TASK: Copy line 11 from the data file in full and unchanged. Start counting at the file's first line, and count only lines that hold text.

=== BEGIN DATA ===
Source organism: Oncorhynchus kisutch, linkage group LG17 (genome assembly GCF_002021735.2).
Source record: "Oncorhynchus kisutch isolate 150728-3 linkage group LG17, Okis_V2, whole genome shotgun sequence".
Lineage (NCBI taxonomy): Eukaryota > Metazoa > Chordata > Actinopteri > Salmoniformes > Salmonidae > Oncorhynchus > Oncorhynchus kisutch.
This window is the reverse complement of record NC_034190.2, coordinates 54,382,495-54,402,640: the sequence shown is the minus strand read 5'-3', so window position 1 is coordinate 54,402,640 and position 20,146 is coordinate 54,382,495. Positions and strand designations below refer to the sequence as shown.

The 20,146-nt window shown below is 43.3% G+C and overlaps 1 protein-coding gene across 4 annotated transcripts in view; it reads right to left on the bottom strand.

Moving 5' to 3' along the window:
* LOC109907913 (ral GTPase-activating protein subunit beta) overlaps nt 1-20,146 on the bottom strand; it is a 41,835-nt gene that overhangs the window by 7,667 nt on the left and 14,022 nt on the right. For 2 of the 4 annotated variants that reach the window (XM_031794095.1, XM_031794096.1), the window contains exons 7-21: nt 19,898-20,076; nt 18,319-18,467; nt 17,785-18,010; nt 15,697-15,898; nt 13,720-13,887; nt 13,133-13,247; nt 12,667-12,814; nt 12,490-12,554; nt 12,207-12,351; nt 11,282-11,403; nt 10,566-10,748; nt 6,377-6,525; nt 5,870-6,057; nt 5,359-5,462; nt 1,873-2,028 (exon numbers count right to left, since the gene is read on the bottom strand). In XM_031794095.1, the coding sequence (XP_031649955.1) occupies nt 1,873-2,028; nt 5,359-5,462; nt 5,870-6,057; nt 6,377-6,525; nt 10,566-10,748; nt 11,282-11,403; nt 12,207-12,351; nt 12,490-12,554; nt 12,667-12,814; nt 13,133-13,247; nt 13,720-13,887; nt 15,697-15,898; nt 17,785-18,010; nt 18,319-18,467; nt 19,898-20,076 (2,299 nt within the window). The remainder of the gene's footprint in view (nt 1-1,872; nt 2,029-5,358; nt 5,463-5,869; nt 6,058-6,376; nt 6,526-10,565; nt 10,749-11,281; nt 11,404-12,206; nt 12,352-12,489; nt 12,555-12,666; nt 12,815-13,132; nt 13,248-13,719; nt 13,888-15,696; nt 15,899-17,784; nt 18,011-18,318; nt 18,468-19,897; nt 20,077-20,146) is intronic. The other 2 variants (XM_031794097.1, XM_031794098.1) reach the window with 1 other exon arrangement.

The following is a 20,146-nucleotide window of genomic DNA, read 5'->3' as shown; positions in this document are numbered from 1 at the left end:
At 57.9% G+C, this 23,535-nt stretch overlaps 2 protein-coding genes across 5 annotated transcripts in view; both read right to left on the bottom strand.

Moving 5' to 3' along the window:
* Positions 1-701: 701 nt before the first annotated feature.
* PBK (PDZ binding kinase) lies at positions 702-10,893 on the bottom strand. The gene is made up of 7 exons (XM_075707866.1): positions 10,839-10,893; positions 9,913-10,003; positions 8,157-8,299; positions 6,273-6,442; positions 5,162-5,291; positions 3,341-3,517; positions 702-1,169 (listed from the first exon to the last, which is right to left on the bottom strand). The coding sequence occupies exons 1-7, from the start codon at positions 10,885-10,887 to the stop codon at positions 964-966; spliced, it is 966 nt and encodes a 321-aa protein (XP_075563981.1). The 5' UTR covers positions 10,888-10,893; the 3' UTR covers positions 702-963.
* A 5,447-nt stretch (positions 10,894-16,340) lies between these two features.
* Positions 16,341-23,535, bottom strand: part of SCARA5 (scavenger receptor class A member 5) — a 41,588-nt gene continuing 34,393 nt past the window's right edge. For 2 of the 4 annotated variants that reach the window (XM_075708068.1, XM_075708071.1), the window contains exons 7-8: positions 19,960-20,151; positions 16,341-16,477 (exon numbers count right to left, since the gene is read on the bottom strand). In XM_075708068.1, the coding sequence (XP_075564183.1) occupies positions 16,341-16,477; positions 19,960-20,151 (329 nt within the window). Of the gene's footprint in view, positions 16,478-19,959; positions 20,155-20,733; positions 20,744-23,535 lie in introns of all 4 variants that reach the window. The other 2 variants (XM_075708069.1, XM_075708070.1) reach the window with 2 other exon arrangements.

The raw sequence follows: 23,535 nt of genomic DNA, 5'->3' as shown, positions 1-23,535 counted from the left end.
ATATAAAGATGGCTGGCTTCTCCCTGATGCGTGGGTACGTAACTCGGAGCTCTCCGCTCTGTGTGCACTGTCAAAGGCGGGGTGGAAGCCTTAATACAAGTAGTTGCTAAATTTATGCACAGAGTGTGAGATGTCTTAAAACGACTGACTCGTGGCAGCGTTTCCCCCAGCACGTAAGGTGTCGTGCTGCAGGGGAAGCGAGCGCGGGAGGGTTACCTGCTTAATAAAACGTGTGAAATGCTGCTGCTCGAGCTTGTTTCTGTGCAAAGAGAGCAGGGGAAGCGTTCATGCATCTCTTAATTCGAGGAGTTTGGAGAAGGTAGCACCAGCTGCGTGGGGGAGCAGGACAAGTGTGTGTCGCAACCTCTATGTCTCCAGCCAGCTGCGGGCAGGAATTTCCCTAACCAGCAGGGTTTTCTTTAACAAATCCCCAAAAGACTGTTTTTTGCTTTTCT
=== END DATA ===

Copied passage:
* Positions 1-701: 701 nt before the first annotated feature.